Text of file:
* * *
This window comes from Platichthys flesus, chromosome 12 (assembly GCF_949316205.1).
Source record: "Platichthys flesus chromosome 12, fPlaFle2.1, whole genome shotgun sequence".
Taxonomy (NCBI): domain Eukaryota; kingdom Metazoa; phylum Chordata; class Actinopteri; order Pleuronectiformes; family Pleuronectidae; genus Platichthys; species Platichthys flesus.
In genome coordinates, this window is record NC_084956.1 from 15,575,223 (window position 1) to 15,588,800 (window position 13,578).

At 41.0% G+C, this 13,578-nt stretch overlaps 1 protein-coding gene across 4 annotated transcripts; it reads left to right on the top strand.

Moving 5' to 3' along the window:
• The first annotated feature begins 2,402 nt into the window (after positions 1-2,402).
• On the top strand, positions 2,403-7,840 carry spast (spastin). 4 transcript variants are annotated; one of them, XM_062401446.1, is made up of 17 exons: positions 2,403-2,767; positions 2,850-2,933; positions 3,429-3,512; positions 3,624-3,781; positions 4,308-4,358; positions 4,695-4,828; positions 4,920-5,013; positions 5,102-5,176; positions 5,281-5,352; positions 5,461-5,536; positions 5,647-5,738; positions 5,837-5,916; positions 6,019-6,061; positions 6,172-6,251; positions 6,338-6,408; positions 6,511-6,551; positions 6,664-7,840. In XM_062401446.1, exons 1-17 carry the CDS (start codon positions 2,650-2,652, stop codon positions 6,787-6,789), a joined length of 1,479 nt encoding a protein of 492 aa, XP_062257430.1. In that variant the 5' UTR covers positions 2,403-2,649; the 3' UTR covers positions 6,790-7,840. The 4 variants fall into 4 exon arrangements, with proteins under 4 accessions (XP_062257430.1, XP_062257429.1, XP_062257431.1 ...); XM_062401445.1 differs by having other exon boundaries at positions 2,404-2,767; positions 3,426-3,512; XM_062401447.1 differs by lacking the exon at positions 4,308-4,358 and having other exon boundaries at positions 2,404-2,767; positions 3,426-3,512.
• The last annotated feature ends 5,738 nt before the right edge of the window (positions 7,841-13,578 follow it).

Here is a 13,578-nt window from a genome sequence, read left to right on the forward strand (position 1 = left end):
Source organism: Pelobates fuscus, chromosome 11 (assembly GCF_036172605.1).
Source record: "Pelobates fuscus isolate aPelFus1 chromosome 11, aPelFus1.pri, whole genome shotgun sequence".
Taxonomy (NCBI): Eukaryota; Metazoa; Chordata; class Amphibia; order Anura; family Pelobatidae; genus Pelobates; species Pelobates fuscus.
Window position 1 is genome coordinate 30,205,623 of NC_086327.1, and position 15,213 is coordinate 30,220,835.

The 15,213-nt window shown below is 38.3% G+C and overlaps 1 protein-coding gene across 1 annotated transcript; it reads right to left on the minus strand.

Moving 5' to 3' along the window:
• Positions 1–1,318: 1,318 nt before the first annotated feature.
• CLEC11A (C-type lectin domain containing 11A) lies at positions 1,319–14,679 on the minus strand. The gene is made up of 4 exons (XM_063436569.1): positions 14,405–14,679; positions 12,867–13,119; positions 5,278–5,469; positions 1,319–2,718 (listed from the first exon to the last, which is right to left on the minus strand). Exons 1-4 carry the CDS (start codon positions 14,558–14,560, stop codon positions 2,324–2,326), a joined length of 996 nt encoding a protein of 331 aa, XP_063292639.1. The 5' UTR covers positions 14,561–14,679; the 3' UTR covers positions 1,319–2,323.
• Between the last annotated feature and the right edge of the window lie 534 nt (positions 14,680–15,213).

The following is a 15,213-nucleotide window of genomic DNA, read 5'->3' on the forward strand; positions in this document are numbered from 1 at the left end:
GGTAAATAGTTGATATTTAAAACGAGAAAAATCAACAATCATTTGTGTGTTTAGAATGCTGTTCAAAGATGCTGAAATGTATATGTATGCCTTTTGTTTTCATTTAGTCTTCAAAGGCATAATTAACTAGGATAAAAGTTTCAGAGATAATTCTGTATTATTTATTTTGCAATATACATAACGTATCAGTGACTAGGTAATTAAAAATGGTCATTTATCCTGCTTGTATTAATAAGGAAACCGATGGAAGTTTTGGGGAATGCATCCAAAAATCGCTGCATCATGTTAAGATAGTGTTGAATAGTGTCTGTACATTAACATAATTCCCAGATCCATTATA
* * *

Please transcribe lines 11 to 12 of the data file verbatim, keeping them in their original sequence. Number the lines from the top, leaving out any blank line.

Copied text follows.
Source organism: Pelobates fuscus, chromosome 11 (assembly GCF_036172605.1).
Source record: "Pelobates fuscus isolate aPelFus1 chromosome 11, aPelFus1.pri, whole genome shotgun sequence".